Will cryptocurrencies ever gain mass appeal?

December 25, 2019

Few assets have attracted as much support
AND criticism as cryptocurrencies. Are they just a fad? Or are they the future?
With Facebook recently announcing the launch of its own digital currency and market-leader
Bitcoin hitting 15-month highs in June, cryptocurrencies are back in the spotlight.
But the truth is they never really left the stage.
Big names in business such as Microsoft and newegg, the online retailer, accept payments
in Bitcoins. The Australian Stock Exchange is even working
on a settlements system based on cryptocurrencies’ underlying technology – blockchain.
Meanwhile, the rise Ripple, prized for its quick and cheap transaction speeds or Ethereum,
which has its own internal tokens, have helped gain cryptos some fans.
While some argue Facebook’s proposed Libra is not a true cryptocurrency because of the
limited pool of processing groups behind it, there are now more than 2,300 digital currencies
traded. But they certainly have a long way to go before
they gain true mass appeal. One reason is volatility, which can be a trader’s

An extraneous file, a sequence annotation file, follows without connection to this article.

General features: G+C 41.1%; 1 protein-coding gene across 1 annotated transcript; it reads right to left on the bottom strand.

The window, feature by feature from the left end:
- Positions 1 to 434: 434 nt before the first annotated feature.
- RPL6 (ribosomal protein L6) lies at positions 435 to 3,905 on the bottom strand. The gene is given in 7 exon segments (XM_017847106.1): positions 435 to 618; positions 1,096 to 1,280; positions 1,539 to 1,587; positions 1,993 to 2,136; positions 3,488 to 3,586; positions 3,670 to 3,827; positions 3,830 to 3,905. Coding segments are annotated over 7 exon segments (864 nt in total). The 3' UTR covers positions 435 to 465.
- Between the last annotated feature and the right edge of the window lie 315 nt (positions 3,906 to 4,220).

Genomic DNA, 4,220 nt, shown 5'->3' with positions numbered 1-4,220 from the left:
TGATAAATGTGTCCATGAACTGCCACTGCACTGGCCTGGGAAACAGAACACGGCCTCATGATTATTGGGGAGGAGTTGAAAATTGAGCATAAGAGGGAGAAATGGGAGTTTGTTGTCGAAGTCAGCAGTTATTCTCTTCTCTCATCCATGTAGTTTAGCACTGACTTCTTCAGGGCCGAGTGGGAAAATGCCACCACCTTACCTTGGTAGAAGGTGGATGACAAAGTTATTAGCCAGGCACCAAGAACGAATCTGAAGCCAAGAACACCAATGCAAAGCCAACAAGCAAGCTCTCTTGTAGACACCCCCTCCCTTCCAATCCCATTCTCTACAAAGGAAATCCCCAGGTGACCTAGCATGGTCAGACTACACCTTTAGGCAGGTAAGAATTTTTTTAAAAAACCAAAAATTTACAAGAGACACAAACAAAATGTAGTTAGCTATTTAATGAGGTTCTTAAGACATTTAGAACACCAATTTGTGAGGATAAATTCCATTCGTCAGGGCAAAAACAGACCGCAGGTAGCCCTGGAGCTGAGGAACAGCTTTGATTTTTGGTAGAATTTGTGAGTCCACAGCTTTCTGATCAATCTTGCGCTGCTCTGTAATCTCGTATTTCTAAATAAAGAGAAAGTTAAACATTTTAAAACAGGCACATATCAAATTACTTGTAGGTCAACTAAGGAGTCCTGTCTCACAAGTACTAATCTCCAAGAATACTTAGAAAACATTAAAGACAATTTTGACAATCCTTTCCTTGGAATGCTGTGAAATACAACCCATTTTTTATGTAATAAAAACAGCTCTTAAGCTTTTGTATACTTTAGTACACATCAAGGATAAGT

friend but can deter others. Second is security, with numerous reports
of digital thieves hacking into e-wallets and digital-currency exchanges.
Perhaps the biggest concern, though, is regulation. Some countries have effectively banned cryptocurrencies.
Meanwhile the US authorities have delayed decisions on approving digital-currency exchange-traded
funds[a]. While regulation may prove an essential ingredient
for crypto to move fully to the mainstream, cryptocurrencies and the blockchain technology
that supports them can play an important role in providing seamless, cross-border transactions,
in a world dominated by global online retailers and service providers.
Plus, as digital currencies are decoupled from the wider economy they can also act as
safe havens in times of market turmoil. And just as cannabis and other new industries
offer investors risks but also opportunities, more are seeing potential value in holding
cryptocurrencies as part of a wider and diversified portfolio. [a]Show this is the SEC

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